Personal loans are a way of borrowing money over the longer term usually at a fixed rate of interest. You then repay the loan in regular instalments over a fixed period of time (known as the term). This makes it easy to budget for as you know exactly how much it will cost each month and how long it will take to pay back the loan.
There are two types of personal loans - unsecured and secured.
These enable you to borrow sums of money over the short to medium term. Typically, you can borrow from £1,000 to £15,000 although many lenders now offer up to £25,000. Loans can be for as little as six months or 1 year and up to between five and 10 years depending on the provider.
You may want a personal loan to pay for a large item such as home improvements or a car or to pay off more expensive borrowing such as credit and store card bills.
These loans tend to be for larger amounts borrowed over longer periods. Typically, you can borrow from £5,000 to £60,000 or more for anywhere between three and 30 years depending on the lender.
Secured loans are usually for larger amounts, so you have to provide your lender with some form of security such as a property you own. If you don't keep up the repayments on your loan your lender can force you to sell this property to get back its money. So you could lose your home. If you already have a mortgage on the property the new loan is known as a second charge (and legally stands behind your mortgage which is the first charge on the property). If you own the property outright it's called a first charge.
You pay interest on your loan and there is often an arrangement fee too with secured loans. If you take out payment protection insurance (PPI) to cover your repayments if you become ill, have an accident or are made redundant, then the cost of this insurance may be included in your monthly repayments. You do not have to have PPI and this should be made clear to you when you take out your loan.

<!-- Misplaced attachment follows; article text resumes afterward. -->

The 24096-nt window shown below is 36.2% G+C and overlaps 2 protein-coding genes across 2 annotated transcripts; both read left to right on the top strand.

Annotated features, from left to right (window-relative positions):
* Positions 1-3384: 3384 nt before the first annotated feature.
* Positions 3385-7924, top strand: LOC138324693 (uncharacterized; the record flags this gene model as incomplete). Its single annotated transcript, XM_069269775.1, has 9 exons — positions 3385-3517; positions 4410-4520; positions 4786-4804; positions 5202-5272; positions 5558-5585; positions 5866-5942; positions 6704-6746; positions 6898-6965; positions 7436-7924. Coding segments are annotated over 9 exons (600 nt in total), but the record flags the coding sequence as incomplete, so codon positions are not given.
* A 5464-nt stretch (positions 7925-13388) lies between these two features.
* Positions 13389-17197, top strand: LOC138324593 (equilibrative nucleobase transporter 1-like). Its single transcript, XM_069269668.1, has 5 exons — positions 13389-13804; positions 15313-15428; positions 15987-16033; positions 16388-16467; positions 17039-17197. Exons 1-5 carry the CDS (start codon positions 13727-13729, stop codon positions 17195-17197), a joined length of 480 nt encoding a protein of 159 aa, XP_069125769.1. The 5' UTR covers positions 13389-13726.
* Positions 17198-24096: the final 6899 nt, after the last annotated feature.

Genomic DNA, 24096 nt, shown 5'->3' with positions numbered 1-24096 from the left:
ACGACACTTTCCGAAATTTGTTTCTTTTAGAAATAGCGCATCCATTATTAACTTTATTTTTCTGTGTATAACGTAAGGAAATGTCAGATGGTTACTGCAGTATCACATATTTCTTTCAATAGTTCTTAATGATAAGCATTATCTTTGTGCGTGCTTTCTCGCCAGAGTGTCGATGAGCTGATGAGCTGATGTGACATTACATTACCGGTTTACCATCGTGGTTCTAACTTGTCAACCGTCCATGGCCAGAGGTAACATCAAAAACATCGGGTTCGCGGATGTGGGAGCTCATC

The interest on your loan plus all other charges is expressed as an annual percentage rate (APR). You can use the APR to compare the cost of loans. But this only tells you how much your loan costs each year.
The longer you have a loan the more interest you can expect to pay. So the overall cost of a loan with a high APR over a short period could work out cheaper than a loan with a lower APR over a longer period.
In general, the more you borrow the lower the interest rate on offer. This is because the lender will earn more interest overall. But the interest rate advertised isn't what you necessarily pay.
Many lenders have introduced personal pricing. This is when they look at your credit rating to decide how much interest they will charge you on a loan (this also happens with credit cards). If you have an adverse credit record you may only be offered the loan if you pay a higher rate of interest. For more on improving your credit rating see our guide.
You may also find yourself incurring extra cost if you pay off your loan early or make overpayments each month. Many loans have early repayment penalties and can mean you pay one or two months' interest for paying off early.
However, if you have an unsecured loan which you took out after 1 February 2011, you can pay off your loan in full without any extra charges, so long as it’s not over £8,000. There are also no extra charges if you pay off a variable rate loan early.
For more on this see our guides on repaying a loan early.
Personal loans are offered by banks, building societies, the Post Office, friendly societies, credit unions, the financial subsidiaries of supermarkets and other specialist lenders.